It’s been almost a year since Gov. Andrew Cuomo approved an amendment to the Open Meetings Law (section 103e) requiring public bodies — school, town, village, city, county and state boards — to provide meeting material to the public prior to their meetings.
While some boards have made progress toward meeting this requirement, which was enacted last February, we sadly report that many public bodies are not following the law.
Moreover, many are not fulfilling the spirit of the law because they are hiding behind language in the amendment preventing it from becoming an unfunded mandate.
We urge all public boards to rectify this shortcoming immediately instead of hoping the public will ignore their responsibilities in regard to the New York State Open Meetings Law. The public has a right to know what board members are talking about in their meetings.
Starting Feb. 2, 2012, New York state began requiring boards to give the public access to their records scheduled for discussion at open meetings. The reason?
“Members of the public have on many occasions complained that they cannot fully understand discussions among members of public bodies, even though the discussions occur in public,” states the New York Department of State Committee on Open Government.
This change to the Open Meetings Law was made so “those interested in the work of public bodies should have the ability, within reasonable limitations, to see the records scheduled to be discussed during open meetings prior to the meetings.”
The change to the law centers around two types of records:
1) those that are required to be made available pursuant to the Freedom of Information Law (FOIL);
2) and proposed resolutions, law, rules, regulations, policies or amendments thereto.
When these records are scheduled to be discussed, they must be “made available, upon request therefor, to the extent practicable as determined by the agency or the department, prior to or at the meeting during which the records will be discussed.”
Public bodies can charge a reasonable fee for copies of the meeting material. However, by posting them online, they will save money.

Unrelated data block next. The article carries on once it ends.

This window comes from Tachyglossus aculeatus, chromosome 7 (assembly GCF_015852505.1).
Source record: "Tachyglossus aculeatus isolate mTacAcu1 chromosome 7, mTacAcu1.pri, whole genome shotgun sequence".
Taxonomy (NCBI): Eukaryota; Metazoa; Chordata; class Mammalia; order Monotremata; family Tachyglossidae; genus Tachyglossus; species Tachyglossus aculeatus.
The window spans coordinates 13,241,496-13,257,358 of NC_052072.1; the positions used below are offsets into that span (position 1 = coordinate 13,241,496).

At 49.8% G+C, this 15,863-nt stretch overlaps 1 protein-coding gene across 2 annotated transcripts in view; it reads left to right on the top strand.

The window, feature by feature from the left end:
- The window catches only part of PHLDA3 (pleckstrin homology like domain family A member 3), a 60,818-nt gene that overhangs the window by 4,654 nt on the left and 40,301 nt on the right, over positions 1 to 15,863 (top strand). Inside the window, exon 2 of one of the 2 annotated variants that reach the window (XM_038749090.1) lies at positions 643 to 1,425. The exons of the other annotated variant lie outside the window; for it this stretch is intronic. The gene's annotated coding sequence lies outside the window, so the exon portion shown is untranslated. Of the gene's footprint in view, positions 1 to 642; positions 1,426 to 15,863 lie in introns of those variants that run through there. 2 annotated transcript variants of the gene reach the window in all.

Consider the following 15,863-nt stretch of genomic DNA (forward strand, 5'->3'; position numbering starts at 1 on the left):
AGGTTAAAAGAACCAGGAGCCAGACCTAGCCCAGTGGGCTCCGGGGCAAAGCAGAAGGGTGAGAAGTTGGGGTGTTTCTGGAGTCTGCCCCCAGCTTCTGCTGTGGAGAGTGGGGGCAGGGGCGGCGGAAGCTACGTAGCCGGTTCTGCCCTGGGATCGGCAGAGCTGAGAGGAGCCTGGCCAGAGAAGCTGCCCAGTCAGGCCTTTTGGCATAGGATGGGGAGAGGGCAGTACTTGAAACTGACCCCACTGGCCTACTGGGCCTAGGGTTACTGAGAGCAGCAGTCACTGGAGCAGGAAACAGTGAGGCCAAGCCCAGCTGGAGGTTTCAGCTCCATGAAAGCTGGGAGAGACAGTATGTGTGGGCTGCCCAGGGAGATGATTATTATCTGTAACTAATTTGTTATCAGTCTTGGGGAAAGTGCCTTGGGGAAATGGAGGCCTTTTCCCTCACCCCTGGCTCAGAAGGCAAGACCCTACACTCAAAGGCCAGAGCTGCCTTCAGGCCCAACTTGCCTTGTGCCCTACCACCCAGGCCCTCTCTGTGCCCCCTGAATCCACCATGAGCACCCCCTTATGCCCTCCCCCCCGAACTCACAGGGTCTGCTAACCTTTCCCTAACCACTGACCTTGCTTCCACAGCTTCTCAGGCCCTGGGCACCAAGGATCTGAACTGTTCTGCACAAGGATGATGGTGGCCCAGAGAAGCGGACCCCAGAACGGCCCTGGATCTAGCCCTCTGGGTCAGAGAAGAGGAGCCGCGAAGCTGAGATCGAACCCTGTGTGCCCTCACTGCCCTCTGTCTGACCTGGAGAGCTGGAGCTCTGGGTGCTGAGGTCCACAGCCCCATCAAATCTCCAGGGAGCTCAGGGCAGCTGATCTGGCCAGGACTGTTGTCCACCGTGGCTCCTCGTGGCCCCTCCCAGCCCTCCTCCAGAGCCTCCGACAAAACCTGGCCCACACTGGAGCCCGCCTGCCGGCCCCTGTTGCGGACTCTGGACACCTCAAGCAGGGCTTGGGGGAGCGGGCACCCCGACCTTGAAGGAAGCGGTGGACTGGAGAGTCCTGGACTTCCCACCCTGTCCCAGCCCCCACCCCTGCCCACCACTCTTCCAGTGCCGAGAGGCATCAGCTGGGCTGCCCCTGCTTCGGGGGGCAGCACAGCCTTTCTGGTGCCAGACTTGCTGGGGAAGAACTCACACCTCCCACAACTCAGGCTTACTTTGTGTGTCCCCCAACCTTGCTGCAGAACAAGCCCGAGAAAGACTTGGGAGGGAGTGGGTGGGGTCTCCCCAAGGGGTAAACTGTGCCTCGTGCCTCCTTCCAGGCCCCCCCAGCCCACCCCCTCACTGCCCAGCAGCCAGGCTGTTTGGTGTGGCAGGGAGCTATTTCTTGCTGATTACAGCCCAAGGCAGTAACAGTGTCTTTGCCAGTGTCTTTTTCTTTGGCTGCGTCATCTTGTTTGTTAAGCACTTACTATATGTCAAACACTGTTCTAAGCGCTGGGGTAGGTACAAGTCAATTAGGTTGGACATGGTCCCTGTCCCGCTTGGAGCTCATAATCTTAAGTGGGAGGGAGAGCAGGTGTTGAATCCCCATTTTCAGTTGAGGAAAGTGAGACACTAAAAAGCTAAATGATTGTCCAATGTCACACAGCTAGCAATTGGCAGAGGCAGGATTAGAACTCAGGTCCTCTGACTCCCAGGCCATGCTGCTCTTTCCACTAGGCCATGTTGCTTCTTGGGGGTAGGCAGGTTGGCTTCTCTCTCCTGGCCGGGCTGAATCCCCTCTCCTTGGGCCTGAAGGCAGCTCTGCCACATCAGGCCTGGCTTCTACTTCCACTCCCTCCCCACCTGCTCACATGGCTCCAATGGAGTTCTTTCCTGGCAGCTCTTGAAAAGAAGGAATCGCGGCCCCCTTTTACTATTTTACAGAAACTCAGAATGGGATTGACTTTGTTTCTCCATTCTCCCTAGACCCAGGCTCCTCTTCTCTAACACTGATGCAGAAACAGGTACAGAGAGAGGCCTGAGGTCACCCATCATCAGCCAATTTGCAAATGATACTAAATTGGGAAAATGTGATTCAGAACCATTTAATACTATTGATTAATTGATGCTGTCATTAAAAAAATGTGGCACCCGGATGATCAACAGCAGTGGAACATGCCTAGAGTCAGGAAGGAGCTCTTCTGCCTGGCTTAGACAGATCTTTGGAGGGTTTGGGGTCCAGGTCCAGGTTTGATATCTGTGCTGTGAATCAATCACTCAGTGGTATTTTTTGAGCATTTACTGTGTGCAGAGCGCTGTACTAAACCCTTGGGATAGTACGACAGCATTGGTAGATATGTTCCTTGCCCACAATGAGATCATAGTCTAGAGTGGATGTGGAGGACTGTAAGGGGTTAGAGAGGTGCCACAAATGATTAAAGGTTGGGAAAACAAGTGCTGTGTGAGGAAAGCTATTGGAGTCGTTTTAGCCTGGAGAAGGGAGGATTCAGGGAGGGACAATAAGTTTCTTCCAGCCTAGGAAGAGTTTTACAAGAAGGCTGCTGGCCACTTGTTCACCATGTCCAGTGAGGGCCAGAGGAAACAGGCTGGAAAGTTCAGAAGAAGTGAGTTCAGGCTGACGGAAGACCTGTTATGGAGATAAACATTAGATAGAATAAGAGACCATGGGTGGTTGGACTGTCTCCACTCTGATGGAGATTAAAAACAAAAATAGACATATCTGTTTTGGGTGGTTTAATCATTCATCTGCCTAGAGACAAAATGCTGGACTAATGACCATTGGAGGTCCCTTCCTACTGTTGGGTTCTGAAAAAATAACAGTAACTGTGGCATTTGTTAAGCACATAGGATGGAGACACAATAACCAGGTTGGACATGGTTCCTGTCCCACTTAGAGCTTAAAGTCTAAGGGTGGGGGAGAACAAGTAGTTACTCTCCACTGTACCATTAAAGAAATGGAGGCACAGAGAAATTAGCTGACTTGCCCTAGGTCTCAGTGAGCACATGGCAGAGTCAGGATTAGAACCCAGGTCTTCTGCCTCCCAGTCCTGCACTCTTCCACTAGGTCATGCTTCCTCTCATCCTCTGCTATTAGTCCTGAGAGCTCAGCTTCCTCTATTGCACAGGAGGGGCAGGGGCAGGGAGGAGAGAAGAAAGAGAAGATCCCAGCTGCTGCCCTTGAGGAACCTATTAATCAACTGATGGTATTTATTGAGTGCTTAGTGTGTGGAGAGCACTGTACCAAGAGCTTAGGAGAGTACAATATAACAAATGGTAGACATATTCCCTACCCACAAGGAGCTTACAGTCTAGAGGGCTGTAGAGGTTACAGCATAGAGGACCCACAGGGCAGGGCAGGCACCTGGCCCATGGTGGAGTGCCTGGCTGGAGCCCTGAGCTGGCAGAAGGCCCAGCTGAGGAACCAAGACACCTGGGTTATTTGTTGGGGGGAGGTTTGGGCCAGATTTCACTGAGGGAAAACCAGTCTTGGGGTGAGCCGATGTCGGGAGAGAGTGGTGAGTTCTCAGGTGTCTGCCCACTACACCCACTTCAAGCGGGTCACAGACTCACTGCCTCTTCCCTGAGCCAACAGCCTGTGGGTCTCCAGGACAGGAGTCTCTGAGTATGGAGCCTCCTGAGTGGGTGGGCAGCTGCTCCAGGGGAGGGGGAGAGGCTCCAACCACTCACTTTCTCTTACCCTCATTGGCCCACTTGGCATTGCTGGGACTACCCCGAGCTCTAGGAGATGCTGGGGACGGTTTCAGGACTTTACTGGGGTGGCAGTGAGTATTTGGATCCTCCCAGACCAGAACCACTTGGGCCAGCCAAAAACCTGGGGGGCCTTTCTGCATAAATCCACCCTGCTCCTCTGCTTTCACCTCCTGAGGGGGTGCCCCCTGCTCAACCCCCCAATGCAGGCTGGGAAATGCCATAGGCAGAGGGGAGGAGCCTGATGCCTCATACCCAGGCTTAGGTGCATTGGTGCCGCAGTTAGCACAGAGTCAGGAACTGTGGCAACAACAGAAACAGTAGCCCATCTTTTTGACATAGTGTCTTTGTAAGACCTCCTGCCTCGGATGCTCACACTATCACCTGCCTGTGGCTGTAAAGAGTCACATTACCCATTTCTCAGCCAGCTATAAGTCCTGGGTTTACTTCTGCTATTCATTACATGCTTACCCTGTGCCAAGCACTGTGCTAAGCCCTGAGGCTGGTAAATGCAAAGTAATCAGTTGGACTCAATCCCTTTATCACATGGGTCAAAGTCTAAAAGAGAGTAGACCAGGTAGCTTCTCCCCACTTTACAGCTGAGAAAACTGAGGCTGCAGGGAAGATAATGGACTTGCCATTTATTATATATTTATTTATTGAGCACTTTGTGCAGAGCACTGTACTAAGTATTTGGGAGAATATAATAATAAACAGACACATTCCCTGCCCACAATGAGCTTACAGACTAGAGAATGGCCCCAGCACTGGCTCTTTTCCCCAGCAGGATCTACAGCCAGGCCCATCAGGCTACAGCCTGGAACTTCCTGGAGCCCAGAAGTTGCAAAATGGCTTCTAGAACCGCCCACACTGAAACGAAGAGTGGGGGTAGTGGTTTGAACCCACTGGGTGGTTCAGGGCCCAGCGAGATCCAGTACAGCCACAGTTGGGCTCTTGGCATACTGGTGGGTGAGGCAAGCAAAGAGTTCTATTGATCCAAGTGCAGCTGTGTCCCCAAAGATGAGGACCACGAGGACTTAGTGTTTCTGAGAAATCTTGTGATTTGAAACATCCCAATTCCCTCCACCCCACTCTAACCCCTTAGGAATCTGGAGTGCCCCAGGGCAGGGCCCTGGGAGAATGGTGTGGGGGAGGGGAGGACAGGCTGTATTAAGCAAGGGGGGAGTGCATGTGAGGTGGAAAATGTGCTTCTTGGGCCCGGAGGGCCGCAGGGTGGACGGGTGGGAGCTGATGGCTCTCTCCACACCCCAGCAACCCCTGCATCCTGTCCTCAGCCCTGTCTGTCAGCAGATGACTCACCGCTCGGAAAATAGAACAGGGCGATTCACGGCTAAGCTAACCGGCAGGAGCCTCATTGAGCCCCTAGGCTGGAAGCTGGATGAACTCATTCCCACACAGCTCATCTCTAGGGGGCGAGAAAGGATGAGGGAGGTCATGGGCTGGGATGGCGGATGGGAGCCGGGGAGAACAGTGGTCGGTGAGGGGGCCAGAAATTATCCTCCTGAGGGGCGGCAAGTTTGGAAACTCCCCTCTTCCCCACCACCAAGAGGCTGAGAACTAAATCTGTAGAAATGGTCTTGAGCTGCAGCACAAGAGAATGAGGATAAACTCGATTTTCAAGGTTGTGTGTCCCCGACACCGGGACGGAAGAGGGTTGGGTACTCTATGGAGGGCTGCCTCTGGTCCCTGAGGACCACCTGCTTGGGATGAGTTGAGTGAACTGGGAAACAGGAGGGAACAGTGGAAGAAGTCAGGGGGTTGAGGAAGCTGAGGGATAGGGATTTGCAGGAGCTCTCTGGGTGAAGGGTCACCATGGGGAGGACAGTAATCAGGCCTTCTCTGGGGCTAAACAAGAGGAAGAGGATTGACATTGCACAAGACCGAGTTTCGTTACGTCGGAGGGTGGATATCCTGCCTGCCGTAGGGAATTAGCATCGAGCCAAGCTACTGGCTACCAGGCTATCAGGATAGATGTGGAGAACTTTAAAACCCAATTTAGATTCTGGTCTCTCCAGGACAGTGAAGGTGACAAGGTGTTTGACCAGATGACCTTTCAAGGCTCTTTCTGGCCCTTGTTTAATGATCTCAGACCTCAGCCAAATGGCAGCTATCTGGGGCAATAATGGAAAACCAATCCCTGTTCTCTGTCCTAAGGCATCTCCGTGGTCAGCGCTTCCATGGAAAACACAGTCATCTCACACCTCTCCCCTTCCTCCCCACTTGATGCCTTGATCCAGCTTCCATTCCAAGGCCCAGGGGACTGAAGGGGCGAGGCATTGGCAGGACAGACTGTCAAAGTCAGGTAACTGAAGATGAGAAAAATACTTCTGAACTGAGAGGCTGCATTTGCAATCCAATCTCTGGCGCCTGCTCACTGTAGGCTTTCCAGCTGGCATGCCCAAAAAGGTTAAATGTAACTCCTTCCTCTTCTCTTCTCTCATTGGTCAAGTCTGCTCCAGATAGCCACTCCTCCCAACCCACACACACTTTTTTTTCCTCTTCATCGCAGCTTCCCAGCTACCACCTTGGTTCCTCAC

Unfortunately, there are many boards who are not following the amendment’s website requirement:
“If the agency in which a public body functions maintains a regularly and routinely updated website and utilizes a high speed Internet connection, such records shall be posted on the website to the extent practicable as determined by the agency or the department, prior to the meeting.”
This is where many boards are failing. And they’re hiding behind the words “to the extent practicable.”
When asked about this language during the New York Press Association conference in the spring of 2012, Committee on Open Government Executive Director Robert Freeman answered a Denton Publications editor with a question: “Can you place it on your website?” The answer was “yes.” Therefore, it is practicable for all boards to do so, he asserted.
Public boards are also hiding behind the language that makes this an unfunded mandate:
“An agency may, but shall not be required to, expend additional moneys to implement the provisions of this subdivision.”
Therefore, some say they will not post meeting material online because it will require them to redesign their websites, and that costs money.
Wrong. If the public body updates its own website, it doesn’t cost extra money, just extra time. Some towns, however, have outside firms manage their websites, and updates do cost money. But that should be considered regular maintenance. You don’t have to redesign your website to post meeting material.
Hallmarks of website posting for their meetings include the City of Glens Falls, Village of Saranac Lake and Johnsburg Central School.
As for the other public entities, we’re keeping an eye on you. When we follow up on this topic, we hope all boards will be complying with the law.
For more information about the Open Meetings law, visit www.dos.ny.gov/coog.